Following a break in the clip, Lester Maddox comments further on the situation, blaming "the agitation and the confusion caused by the agitators" for a fifteen to twenty percent decline from normal business. Maddox claims that if agitators leave him and his business alone, it can return to being "a successful part of the American free enterprise system." Briggs outlines Maddox's business policy. While Maddox cannot legally refuse service to patrons because of "race, creed, or color," he claims he does not have to serve "integrationists." Briggs clarifies that an African American who wants to eat at the cafeteria would be an integrationist, because a segregationist would not want to eat there. The clip breaks again, and Briggs reports that following the December 1964 Supreme Court ruling in Heart of Atlanta v. United States, African Americans have not tried to patronize the Lester Maddox Cafeteria, and according to lawyer Donald Hollowell, they probably will not try in the future.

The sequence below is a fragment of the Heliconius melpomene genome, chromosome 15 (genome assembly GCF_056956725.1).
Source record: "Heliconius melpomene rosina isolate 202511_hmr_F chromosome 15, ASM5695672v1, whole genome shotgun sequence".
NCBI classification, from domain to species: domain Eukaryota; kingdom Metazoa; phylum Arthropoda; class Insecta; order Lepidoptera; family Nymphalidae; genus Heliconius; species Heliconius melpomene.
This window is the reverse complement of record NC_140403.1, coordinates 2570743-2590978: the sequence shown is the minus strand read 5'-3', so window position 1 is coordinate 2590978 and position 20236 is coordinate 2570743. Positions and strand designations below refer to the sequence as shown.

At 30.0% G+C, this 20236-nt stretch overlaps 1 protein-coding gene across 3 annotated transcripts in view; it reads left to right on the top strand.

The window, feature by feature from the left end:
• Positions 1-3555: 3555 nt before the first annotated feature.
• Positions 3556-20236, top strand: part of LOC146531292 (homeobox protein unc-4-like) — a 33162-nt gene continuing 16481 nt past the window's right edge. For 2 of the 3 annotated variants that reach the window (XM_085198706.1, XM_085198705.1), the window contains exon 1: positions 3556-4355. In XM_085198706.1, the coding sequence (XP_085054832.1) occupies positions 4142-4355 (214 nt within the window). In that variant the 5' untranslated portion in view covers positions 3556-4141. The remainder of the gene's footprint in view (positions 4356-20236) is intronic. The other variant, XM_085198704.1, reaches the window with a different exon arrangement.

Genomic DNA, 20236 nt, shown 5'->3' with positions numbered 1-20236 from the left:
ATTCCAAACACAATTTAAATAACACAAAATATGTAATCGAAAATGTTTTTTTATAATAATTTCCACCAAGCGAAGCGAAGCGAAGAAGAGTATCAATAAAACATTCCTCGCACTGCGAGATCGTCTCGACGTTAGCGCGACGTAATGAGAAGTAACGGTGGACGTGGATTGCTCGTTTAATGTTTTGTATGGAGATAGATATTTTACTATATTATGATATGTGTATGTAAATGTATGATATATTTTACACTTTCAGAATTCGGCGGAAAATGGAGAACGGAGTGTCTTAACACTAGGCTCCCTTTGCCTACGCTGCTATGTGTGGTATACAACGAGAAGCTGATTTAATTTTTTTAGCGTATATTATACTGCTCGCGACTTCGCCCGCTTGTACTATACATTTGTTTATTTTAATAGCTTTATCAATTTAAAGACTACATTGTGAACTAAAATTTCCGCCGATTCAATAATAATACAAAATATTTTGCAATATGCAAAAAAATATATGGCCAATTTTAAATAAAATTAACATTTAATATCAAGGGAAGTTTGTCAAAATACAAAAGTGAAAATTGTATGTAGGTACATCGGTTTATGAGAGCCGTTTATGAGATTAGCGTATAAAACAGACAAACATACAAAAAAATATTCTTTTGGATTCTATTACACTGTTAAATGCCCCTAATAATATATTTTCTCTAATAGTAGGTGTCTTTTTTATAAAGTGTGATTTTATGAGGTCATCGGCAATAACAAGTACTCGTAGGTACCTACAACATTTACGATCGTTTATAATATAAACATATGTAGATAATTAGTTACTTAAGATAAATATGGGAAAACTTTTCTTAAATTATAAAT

The clip returns to Hollowell sitting in his office. Hollowell comments on the international publicity surrounding the state and federal court cases against Lester Maddox and his restaurant. Hollowell believes that since African Americans know of the cases against Maddox, they are content to "let that matter rest" and "let the courts take care of it." Hollowell also recognizes that other restaurant owners do comply with the 1964 Civil Rights Act. Reporter Briggs concludes by repeating Maddox's hope that the courts and African Americans will continue to leave him alone.

During the b-roll of the clip, Maddox again walks around the restaurant with a pitcher in each hand. Men sit at tables with food in front of them. Pro-segregation literature sits on a table in the front of the room. A sign near a pond encourages patrons to "make a wish and a gift for segregation." Maddox, employees, and patrons walk around the room.